To mark the centenary of the sinking of the Titanic, just as James Cameron releases a 3D version of his 1997 moneymaking behemoth, Criterion has brought out a new edition of Roy Ward Baker's A Night to Remember (1958), still the best version of the story. The two-disk DVD (also available on Blu-ray) offers a beautiful new hi-def transfer of the film, shot by the great Geoffrey Unsworth, and includes all the extras from the original 1998 edition (one of the first DVDs the company ever released), plus several new supplements.
After 100 years, the story of the Titanic still maintains a powerful hold on the popular imagination. There have been other maritime disasters which cost more lives, but the sinking of the Titanic on the night of April 14-15, 1912, is the one we remember. There are a number of reasons for this, perhaps the chief one being that the fate of the ship has the elements of classical tragedy – it wasn't simply the sinking of a ship; it was a narrative imbued with great themes.
At the time of the Titanic's maiden voyage, the ship represented the pinnacle of human technological development. It was the biggest, fastest, most complex feat of engineering yet accomplished. As a character early in A Night to Remember puts it: the Titanic was “man's final victory over nature and the elements.” Our inventiveness had finally superseded the powers of the natural world, and surely nothing could stop us as we embarked on a new century rising from the rich soil of the just ended Victorian Age. Although the builders never made the claim, the public believed that this modern marvel was literally unsinkable. In other words, the Titanic was the very embodiment of hubris and, as in all classical Greek drama, its mere existence called for some retribution from the gods to humble our arrogance and put us back in our place. The Titanic didn't simply hit an iceberg; it hit a massive symbol, one which was easily grasped by even the most unsophisticated mind.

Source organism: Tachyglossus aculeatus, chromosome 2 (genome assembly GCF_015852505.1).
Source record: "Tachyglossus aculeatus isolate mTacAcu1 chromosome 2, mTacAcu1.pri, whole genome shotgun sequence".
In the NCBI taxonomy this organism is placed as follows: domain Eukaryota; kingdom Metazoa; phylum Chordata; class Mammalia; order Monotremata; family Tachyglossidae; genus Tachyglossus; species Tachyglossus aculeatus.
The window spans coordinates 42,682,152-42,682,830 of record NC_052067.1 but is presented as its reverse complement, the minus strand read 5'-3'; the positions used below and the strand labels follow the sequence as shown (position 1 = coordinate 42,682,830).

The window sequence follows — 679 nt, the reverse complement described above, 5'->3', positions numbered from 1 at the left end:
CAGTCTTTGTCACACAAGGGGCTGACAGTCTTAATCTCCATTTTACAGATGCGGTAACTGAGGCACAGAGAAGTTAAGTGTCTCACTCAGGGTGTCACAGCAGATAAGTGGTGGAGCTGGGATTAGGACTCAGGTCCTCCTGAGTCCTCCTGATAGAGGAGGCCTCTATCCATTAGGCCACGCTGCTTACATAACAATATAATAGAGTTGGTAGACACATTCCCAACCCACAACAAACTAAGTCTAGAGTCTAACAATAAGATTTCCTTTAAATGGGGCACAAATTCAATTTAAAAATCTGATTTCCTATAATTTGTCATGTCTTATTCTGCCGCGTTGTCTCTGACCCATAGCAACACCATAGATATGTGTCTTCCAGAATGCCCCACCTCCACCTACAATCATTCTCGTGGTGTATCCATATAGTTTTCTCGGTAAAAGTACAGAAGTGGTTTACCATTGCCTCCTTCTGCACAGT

But there was more to the story than technological arrogance; there was a complex social narrative involving every stratum of contemporary society, from the richest of the rich to the poorest of the poor, all overseen by the technocrats and businessmen who had built the mighty ship. No wonder the story has been returned to again and again; it offers numerous narrative possibilities.